Go us

2 minute read

I am usually not the kind of person that likes patting one another on the back. I am always prompt to point out what's left to be done rather that what has been done. But reading Sacha's newsletter to our customer made me proud.

JBoss AS 5 has had record downloads. People were eager to get AS 5 out, so were we.

A fully TCK compliant OpenJDK based Java SE 6 made it into Red Hat Enterprise Linux 5.3. As far as I know, this is the first fully Open Source Java SE implementation certified against the TCK (might be wrong, so don't quote me on that).

JSR 299 (ex Web Beans, newly named Java Contexts and Dependency Injection) is now in its latest public draft review. Gavin and the EG have worked *very* hard to address the EE 6 expert group concerns and pave the road to include this technology in Java EE 6.

The JSR-299 reference implementation is in pretty good shape and releases steadily. I am personally impressed by the quality of the reference guide (alpha 2 here).

RESTEasy, the JBoss JAX-RS implementation is now fully certified and has reached 1.0. I know Bill Burke has been waiting to grab and pass the TCK for a long time.

Bean Validation public draft is out. I also worked very hard too, damn it! ;) We had a lot of positive feedbacks from you guys in our forum. If you want to look at the cutting edge, I release spec snapshots quite regularly on the hibernate-dev mailing list. The latest work includes finalized JPA and JSF integration, type-safe constraint validators, XML support and clearer names.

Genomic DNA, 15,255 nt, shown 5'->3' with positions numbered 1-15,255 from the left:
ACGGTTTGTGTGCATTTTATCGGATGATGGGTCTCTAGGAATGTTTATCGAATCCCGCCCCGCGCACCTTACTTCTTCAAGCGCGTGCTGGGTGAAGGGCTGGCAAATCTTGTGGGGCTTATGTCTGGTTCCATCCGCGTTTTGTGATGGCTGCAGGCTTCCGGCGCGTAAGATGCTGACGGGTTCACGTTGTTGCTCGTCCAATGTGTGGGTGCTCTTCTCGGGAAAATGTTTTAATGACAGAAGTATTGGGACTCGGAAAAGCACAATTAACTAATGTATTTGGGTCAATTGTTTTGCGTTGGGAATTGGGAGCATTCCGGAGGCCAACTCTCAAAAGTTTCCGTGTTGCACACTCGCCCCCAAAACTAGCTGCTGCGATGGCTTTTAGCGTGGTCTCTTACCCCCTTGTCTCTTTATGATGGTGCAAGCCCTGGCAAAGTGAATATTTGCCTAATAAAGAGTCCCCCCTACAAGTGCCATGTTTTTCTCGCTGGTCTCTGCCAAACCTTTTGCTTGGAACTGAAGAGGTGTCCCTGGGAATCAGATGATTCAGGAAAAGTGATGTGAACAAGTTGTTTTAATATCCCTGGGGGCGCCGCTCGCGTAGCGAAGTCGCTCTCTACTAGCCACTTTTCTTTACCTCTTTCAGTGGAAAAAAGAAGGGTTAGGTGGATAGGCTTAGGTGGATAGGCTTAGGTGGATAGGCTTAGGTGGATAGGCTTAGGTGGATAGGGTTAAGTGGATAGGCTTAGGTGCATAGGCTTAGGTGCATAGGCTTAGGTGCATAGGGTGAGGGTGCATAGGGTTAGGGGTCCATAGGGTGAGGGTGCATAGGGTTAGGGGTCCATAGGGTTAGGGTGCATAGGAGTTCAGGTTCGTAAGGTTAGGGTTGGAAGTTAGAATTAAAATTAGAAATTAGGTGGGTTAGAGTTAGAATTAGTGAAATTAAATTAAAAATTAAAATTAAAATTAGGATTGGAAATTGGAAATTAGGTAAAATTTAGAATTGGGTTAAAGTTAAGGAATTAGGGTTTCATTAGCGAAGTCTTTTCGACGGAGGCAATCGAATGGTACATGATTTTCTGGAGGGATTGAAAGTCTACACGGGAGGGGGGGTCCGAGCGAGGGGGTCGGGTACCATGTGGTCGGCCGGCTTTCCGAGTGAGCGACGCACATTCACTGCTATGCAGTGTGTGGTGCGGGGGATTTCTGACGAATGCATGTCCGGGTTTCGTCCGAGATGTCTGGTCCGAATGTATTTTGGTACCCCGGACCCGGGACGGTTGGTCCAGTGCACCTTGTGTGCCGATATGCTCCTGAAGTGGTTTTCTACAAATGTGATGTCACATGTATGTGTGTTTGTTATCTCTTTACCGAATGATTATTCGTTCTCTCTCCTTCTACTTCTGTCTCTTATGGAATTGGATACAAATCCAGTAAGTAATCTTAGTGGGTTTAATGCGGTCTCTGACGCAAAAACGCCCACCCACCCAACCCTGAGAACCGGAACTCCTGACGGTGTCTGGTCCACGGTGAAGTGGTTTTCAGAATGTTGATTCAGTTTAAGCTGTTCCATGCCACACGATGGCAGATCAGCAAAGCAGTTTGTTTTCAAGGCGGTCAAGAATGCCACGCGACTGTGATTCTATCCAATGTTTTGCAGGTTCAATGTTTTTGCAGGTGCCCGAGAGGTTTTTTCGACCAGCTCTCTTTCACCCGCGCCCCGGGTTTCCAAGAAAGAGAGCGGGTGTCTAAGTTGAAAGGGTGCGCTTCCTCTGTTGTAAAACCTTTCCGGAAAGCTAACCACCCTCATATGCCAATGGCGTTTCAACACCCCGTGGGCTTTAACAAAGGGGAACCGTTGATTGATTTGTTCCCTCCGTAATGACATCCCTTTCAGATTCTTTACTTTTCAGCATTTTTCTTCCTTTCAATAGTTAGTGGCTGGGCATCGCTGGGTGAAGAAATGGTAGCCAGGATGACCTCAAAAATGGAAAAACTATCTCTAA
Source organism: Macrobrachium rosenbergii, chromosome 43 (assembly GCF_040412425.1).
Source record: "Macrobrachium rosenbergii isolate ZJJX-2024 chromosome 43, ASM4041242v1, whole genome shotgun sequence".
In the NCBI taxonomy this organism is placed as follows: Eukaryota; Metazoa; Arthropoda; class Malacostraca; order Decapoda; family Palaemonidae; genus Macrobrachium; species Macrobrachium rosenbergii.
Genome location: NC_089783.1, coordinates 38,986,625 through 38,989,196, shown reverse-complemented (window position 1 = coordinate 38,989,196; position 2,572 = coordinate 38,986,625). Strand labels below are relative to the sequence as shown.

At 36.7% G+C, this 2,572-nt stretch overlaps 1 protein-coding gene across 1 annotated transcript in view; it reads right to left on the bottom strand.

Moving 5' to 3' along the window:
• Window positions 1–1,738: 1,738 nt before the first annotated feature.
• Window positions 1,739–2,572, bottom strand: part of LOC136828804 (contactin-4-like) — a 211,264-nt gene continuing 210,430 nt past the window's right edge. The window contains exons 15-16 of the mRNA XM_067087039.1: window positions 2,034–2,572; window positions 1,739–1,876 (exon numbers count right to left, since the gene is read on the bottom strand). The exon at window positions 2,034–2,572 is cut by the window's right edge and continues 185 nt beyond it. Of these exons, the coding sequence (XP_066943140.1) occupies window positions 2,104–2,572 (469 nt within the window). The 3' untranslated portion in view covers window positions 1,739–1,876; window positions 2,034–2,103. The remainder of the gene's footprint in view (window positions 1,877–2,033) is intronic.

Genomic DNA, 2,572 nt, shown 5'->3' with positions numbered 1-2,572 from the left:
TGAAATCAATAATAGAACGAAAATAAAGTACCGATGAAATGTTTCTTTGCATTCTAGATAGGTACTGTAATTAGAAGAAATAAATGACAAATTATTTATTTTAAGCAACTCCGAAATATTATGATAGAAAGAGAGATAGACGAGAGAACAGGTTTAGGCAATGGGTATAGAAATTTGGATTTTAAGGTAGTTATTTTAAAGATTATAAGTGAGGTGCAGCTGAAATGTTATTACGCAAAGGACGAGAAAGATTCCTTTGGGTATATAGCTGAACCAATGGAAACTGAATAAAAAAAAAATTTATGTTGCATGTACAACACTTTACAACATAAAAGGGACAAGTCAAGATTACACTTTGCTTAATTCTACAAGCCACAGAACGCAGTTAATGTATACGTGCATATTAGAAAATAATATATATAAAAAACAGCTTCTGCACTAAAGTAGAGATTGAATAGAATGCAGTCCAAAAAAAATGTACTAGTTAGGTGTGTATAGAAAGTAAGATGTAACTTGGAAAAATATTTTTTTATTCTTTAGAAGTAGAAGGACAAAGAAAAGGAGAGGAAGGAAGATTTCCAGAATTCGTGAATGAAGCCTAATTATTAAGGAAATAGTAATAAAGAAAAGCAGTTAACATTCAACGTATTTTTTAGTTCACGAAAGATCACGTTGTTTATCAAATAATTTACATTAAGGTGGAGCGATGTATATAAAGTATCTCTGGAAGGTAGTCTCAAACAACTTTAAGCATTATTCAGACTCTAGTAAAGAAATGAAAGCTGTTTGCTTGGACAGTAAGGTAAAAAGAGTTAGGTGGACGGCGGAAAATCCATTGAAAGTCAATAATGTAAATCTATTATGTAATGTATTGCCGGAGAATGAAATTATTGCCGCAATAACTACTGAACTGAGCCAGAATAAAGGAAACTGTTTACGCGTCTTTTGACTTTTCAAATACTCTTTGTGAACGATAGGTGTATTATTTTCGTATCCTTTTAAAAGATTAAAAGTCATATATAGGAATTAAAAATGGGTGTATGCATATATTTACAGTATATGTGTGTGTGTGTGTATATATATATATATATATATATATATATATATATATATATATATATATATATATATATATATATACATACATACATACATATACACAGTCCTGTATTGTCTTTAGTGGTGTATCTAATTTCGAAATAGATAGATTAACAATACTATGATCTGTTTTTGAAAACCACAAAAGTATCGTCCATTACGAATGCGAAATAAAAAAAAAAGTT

Also the reference implementation is developped in the open. We hope to get a first milestone release this week or the next one: we did add cool new features you requested in the spec recently (like type-safe validators) and we want to have them in the RI.

A little while ago, Navin released JBoss Cache Searchable 1.0 GA which is based on Hibernate Search. Good stuff: a full-text searchable distributed object cache.

A cool project named JBoss Negociation brings desktop Single Sign On to web apps. Basically, by login to your Windows 2000/XP machine that is secured by an Active Directory and then go to any of the kerberos aware web applications that are hosted by your company in the network, you will have seamless SSO. Their latest GA is here.

That's just my selection of January news. Who said JBoss was sleeping ;) Alright, enough self congratulation and back to work.